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John Huang’s Blog

John Huang, Microsoft Certified Master in SQL Server, SQL Server MVP, is an independent SQL Server consultant in Vancouver BC, Canada. He started using SQL Server for his projects in year 1994. He has architected and implemented many SQL and BI applications serving different industrial areas. He loves talking about SQL Server and discussing SQL Server technologies with others. He blogs at http://www.sqlnotes.info.

Len() and DataLength()

Both system functions, Len() and DataLength(), in SQL Server are used to measure the length of the data. The main difference of those 2 is that Len() gets the string length of the data in which DataLength measures the storage length of the data.

Len always converts the input to string and trim the ending, for instance

declare @x varchar(max), @x1 char(10), @x2 int
select @x = 'abc', @x1 = 'abc', @x2 = 999999
select len(@x) x, len(@x1) x1, len(@x2) x2
select datalength(@x) x, datalength(@x1) x1, datalength(@x2) x2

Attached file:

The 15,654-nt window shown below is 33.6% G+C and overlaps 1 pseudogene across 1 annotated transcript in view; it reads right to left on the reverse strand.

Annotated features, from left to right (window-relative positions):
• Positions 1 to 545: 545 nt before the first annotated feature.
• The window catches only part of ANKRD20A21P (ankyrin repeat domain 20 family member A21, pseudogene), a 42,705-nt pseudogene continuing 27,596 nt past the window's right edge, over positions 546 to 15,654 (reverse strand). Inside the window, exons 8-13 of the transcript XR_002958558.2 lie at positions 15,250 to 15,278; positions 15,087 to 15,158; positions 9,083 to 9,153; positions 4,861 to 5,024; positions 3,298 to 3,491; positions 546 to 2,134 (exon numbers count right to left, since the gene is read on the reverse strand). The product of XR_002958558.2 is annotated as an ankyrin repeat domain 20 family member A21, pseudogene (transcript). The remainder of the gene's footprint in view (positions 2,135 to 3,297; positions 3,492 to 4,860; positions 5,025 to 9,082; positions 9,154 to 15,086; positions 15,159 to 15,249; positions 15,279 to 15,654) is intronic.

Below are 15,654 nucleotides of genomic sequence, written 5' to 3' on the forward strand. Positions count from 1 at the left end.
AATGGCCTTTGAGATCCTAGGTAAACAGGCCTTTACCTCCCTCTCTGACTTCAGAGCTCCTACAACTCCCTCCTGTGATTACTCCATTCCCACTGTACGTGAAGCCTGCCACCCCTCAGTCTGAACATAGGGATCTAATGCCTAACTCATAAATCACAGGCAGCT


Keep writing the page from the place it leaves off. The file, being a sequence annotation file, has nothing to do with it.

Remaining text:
--Result
--x                    x1          x2
---------------------- ----------- -----------
--3                    3           6

--x                    x1          x2
---------------------- ----------- -----------
--3                    10          4

In this example x1 is an fixed length string. The ending spaces are trimmed by Len() but not trimmed by DataLength(). Some time this will cause some trouble if you mixed the concepts of those 2.

declare @x3 nvarchar(20), @x4 varbinary(20)
select @x3 = 'abc ' -- space at the end
select @x4 = 0x61626320 -- 4 byte long, abc + space
select len(@x3) x3, len(@x4) x4
select datalength(@x3) x3, datalength(@x4) x4
--Result
--x3          x4
------------- -----------
--3           3

--x3          x4
------------- -----------
--8           4

x3 is a string in unicode form. Every 2 bytes presents a character. Len() presents the “number of chars” of the string with trimmed ending spaces where DataLength() gives you 8, which is total storage of entire string.
x4 is a 4 byte binary. Len() converts it to string and trimmed the ending space, which is 0×20, and give you 3 where DataLength() give you the correct length of the data.
You can pass everything to DataLength(). A correct length of data in bytes will be returned, including sql_variant, CLR type, xml, etc…
But this is not the case for Len(). If the parameter cannot be explicitly converted to string, a weird error will be returned.(I think something like “Cannot implicitly convert…to string” will be more appropriate.)

declare @xml xml = '<a/>'
select len(@xml)
--Return
--Msg 8116, Level 16, State 1, Line 2
--Argument data type xml is invalid for argument 1 of len function.

John Huang, SQL Server MCM + MVP, http://sqlnotes.info

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